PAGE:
Therefore, the Complainant has established the first requirement under the Policy.

B. Rights or Legitimate Interests

The second requirement the Complainant must prove is that the Respondent has no rights or legitimate interests in the disputed domain name.

Paragraph 4(c) of the Policy provides that the following circumstances may be situations in which a respondent has rights or legitimate interests in a disputed domain name:

(i) before any notice to you of the dispute, your use of, or demonstrable preparations to use, the domain name or a name corresponding to the domain name in connection with a bona fide offering of goods or services; or

(ii) you (as an individual, business, or other organization) have been commonly known by the domain name, even if you have acquired no trade mark or service mark rights; or

(iii) you are making a legitimate noncommercial or fair use of the domain name, without intent for commercial gain to misleadingly divert consumers or to tarnish the trade mark or service mark at issue.

These are illustrative only and are not an exhaustive listing of the situations in which a respondent can show rights or legitimate interests in a domain name.

The onus of proving this requirement, like each element, falls on the Complainant. Previous panels have recognized the difficulties inherent in proving a negative, however, especially in circumstances where much of the relevant information is in, or likely to be in, the possession of the respondent. Accordingly, it is usually sufficient for a complainant to raise a prima facie case against the respondent under this head and an evidential burden will shift to the respondent to rebut that prima facie case. See e.g., GlobalCenter Pty Ltd v. Global Domain Hosting Pty Ltd, supra.

The Complainant states that it has not authorised the Respondent to register or use the disputed domain name or the Complainant’s trade marks. Nor is the Respondent in any way associated with the Complainant. The disputed domain name is plainly not derived from the name of the Respondent. The Complainant also relies on the fact that the disputed domain name resolves to a parking page at which the disputed domain name is offered for sale and, further, it alleges that the webpage attempts to download malware to the Internet user’s computer to demonstrate that the Respondent is not making a good faith offer of goods and services.

According to the auDA Overview of Panel Views on Selected auDRP Questions First Edition (“auDRP Overview 1.0”) at paragraph 2.6, decisions under the Policy have taken a more strict view of parking pages than applies under the Uniform Domain Name Dispute Resolution Policy (“UDRP”). According to the auDRP Overview 1.0, use of a domain name to resolve to a parking page is generally not considered a good faith offering of goods and services (emphasis supplied).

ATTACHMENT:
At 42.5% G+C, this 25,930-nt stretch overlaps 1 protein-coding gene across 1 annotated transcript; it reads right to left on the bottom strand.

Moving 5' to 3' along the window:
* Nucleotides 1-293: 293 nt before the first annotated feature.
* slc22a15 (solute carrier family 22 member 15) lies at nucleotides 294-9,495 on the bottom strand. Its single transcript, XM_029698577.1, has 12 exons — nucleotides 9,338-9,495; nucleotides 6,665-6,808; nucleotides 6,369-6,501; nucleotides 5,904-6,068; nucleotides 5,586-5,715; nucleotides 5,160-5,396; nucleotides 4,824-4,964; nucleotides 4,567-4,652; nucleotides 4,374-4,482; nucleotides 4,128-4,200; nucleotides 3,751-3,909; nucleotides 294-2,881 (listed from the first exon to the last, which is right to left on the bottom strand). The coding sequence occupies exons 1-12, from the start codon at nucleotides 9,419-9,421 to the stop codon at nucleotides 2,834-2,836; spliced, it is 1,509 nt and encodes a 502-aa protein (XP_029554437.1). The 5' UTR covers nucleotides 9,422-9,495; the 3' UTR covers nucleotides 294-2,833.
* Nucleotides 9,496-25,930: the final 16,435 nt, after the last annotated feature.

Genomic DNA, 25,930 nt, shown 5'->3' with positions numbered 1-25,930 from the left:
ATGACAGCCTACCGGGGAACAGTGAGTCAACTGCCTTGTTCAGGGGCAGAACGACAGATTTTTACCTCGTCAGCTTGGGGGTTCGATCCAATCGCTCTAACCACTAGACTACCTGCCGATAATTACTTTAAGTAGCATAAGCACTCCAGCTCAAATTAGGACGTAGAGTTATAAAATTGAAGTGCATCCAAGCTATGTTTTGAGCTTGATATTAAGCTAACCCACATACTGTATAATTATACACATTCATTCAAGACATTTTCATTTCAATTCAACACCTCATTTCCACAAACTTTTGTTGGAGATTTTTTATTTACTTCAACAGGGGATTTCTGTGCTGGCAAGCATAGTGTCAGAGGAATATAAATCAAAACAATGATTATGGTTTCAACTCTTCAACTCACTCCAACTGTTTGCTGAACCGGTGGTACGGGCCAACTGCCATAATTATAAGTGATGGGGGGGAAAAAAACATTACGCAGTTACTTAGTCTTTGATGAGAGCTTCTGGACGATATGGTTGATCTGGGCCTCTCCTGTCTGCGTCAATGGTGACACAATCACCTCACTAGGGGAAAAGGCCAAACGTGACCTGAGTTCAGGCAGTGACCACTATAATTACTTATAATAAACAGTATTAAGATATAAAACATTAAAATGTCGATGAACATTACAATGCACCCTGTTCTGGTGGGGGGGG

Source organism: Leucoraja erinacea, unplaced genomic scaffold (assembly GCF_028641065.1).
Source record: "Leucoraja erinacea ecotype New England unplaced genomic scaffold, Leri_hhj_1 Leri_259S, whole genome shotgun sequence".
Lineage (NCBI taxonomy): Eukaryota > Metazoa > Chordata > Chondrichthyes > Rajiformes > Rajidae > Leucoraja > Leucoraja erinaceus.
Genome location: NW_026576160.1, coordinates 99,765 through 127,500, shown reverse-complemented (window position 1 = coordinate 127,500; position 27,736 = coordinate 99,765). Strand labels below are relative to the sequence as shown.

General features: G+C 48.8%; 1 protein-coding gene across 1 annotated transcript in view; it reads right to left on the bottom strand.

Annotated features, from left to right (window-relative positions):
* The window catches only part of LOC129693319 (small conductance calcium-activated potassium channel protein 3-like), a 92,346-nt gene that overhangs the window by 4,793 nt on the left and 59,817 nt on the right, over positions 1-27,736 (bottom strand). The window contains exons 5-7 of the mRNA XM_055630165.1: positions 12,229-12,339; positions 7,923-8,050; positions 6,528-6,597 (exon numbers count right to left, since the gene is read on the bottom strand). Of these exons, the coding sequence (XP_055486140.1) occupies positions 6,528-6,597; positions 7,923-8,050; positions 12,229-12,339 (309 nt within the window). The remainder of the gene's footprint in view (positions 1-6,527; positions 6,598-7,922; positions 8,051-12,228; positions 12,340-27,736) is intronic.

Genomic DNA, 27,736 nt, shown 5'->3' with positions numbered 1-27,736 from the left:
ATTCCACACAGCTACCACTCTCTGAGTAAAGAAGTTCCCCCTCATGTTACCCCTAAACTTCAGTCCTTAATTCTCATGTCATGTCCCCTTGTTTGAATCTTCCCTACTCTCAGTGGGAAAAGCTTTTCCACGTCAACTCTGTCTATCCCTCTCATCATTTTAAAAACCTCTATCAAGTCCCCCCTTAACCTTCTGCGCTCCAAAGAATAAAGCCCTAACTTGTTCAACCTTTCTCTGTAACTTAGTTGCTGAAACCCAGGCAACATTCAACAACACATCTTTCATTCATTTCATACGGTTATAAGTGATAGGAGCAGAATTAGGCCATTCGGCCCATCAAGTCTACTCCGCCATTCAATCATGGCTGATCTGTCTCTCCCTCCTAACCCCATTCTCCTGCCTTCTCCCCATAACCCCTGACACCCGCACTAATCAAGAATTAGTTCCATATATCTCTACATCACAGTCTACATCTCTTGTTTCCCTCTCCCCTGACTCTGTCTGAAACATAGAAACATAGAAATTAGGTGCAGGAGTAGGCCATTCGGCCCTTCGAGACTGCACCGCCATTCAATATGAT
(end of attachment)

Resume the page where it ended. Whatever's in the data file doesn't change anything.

However that may be, here, the evidence shows that the disputed domain name has resolved at all times to a parking page at which there is an open invitation to make an offer to buy the disputed domain name. That is, the Respondent has been making an unsolicited offer to sell the disputed domain name. That does not qualify as noncommercial or fair use under paragraph 4(c)(iii) of the Policy.

As the Complainant points out, its trade mark is an invented term. It does not have plain meaning or significance in ordinary usage. Its only significance is as the trade mark identifying the Complainant’s goods and services. Many decisions under both the Policy and the UDRP have long recognised that registering and offering for sale a domain name which has significance only as someone else’s trade mark does not constitute a good faith offering of goods and services.

If, as the Complainant alleges, the website to which the disputed domain name resolves does in fact attempt to download malware to the Internet user’s computer, that would be an additional and powerful basis for finding that the Respondent is not making a good faith offering of goods and services.

Accordingly, the Complainant has established a strong prima facie case that the Respondent does not have rights or legitimate interests in the disputed domain name. The Respondent has not attempted to rebut that case.

The Complainant has therefore established the second requirement under the Policy.

C. Registered or Subsequently Used in Bad Faith

In contrast to the UDRP, the Complainant must establish only that the disputed domain name has been either registered or subsequently used in bad faith by the Respondent under the third requirement of the Policy.

Generally, this requires demonstration that the Respondent has registered or used the disputed domain name to take advantage of its significance as someone else’s trade mark.

As noted in section 5.B., above, the Complainant’s trade mark is not a plain word in common usage, but is an invented term which has significance only through its adoption and use as the Complainant’s trade mark.

Having regard to this, and bearing in mind that the Complainant’s trade mark has been registered for at least 5 years before the disputed domain name was registered and the scale of the extensive use of the Complainant’s trade mark around the world for many years, the inference is plainly open that the disputed domain name was registered in bad faith. Moreover, its resolution to a parking page at which the disputed domain name is unilaterally offered for sale, even without taking into account the Complainant’s allegations about malware distribution, is also use in bad faith. See paragraph 4(b)(i) of the Policy and paragraph 3.1A of the auDRP Overview 1.0.

Therefore, the Panel finds that the Complainant has established the third requirement under the Policy as well.

6. Decision

For all the foregoing reasons, in accordance with Paragraphs 4(i) of the Policy and 15 of the Rules, the Panel orders that the disputed domain name <zynga.com.au> be transferred to the Complainant.

Warwick A. Rothnie
Sole Panelist
Date: December 14, 2016